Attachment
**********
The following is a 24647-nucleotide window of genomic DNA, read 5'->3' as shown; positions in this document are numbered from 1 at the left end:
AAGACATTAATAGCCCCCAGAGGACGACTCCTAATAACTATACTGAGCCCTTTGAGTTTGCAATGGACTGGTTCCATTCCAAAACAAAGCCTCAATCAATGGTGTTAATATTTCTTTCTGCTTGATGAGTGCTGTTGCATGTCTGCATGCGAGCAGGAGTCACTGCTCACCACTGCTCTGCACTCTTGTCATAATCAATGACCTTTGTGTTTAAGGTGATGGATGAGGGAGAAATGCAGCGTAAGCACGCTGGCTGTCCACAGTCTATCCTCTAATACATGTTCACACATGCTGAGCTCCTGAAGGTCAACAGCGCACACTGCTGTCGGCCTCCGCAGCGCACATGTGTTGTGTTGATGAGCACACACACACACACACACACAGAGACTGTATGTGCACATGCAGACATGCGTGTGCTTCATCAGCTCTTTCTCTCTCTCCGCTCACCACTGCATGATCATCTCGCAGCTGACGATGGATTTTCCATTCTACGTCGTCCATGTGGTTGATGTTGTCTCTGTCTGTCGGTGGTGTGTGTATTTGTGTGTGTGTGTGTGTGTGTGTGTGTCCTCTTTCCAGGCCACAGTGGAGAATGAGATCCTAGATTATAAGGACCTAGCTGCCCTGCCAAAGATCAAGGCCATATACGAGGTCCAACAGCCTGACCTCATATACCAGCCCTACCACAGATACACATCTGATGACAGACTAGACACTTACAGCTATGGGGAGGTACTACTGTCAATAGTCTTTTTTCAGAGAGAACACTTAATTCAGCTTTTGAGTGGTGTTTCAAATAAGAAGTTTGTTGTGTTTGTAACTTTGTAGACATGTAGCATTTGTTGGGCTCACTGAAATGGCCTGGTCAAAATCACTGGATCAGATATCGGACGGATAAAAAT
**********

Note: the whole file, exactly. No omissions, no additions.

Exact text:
The following is a 24647-nucleotide window of genomic DNA, read 5'->3' as shown; positions in this document are numbered from 1 at the left end:
AAGACATTAATAGCCCCCAGAGGACGACTCCTAATAACTATACTGAGCCCTTTGAGTTTGCAATGGACTGGTTCCATTCCAAAACAAAGCCTCAATCAATGGTGTTAATATTTCTTTCTGCTTGATGAGTGCTGTTGCATGTCTGCATGCGAGCAGGAGTCACTGCTCACCACTGCTCTGCACTCTTGTCATAATCAATGACCTTTGTGTTTAAGGTGATGGATGAGGGAGAAATGCAGCGTAAGCACGCTGGCTGTCCACAGTCTATCCTCTAATACATGTTCACACATGCTGAGCTCCTGAAGGTCAACAGCGCACACTGCTGTCGGCCTCCGCAGCGCACATGTGTTGTGTTGATGAGCACACACACACACACACACACAGAGACTGTATGTGCACATGCAGACATGCGTGTGCTTCATCAGCTCTTTCTCTCTCTCCGCTCACCACTGCATGATCATCTCGCAGCTGACGATGGATTTTCCATTCTACGTCGTCCATGTGGTTGATGTTGTCTCTGTCTGTCGGTGGTGTGTGTATTTGTGTGTGTGTGTGTGTGTGTGTGTGTCCTCTTTCCAGGCCACAGTGGAGAATGAGATCCTAGATTATAAGGACCTAGCTGCCCTGCCAAAGATCAAGGCCATATACGAGGTCCAACAGCCTGACCTCATATACCAGCCCTACCACAGATACACATCTGATGACAGACTAGACACTTACAGCTATGGGGAGGTACTACTGTCAATAGTCTTTTTTCAGAGAGAACACTTAATTCAGCTTTTGAGTGGTGTTTCAAATAAGAAGTTTGTTGTGTTTGTAACTTTGTAGACATGTAGCATTTGTTGGGCTCACTGAAATGGCCTGGTCAAAATCACTGGATCAGATATCGGACGGATAAAAAT